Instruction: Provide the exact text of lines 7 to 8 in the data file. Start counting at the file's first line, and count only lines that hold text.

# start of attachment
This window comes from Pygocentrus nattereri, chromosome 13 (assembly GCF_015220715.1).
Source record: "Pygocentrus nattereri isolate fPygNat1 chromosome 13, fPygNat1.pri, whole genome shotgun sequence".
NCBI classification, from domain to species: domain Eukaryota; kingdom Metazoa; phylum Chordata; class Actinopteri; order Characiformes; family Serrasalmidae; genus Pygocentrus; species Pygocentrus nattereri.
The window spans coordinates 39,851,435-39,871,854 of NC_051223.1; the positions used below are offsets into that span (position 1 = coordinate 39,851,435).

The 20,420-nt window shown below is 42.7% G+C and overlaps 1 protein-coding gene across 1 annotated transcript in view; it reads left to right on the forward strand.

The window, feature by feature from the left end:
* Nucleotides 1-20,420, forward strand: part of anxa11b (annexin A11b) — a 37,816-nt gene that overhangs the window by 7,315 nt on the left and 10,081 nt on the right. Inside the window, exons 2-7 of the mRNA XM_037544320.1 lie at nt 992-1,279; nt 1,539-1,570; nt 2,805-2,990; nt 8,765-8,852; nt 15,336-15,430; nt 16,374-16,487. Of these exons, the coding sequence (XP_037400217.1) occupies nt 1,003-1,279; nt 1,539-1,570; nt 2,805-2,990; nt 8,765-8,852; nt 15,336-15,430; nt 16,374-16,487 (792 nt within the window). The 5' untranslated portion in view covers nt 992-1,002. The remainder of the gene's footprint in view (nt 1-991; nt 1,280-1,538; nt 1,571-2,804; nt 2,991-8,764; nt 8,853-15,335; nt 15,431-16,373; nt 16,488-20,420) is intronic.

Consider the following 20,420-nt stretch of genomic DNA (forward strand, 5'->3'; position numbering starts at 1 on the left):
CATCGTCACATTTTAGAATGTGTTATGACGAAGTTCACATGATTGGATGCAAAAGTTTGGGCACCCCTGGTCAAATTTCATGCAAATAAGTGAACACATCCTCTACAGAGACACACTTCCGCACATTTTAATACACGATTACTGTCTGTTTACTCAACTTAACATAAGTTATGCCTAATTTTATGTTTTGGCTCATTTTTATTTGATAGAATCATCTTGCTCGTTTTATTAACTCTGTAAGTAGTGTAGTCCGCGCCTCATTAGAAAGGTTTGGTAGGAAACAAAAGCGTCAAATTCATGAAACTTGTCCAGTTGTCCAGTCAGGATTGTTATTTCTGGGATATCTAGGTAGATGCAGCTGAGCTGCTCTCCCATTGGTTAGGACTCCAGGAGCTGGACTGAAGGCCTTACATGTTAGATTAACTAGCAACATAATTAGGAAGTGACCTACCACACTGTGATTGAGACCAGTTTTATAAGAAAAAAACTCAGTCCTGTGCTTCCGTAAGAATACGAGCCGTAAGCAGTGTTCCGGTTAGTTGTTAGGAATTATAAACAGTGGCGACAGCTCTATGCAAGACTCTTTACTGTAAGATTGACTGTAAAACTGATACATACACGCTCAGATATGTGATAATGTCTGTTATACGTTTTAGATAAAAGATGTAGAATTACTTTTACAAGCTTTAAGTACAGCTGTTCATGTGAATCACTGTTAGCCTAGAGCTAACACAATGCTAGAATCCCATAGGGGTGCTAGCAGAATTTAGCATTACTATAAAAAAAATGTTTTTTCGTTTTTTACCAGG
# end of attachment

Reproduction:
* Nucleotides 1-20,420, forward strand: part of anxa11b (annexin A11b) — a 37,816-nt gene that overhangs the window by 7,315 nt on the left and 10,081 nt on the right. Inside the window, exons 2-7 of the mRNA XM_037544320.1 lie at nt 992-1,279; nt 1,539-1,570; nt 2,805-2,990; nt 8,765-8,852; nt 15,336-15,430; nt 16,374-16,487. Of these exons, the coding sequence (XP_037400217.1) occupies nt 1,003-1,279; nt 1,539-1,570; nt 2,805-2,990; nt 8,765-8,852; nt 15,336-15,430; nt 16,374-16,487 (792 nt within the window). The 5' untranslated portion in view covers nt 992-1,002. The remainder of the gene's footprint in view (nt 1-991; nt 1,280-1,538; nt 1,571-2,804; nt 2,991-8,764; nt 8,853-15,335; nt 15,431-16,373; nt 16,488-20,420) is intronic.

Consider the following 20,420-nt stretch of genomic DNA (forward strand, 5'->3'; position numbering starts at 1 on the left):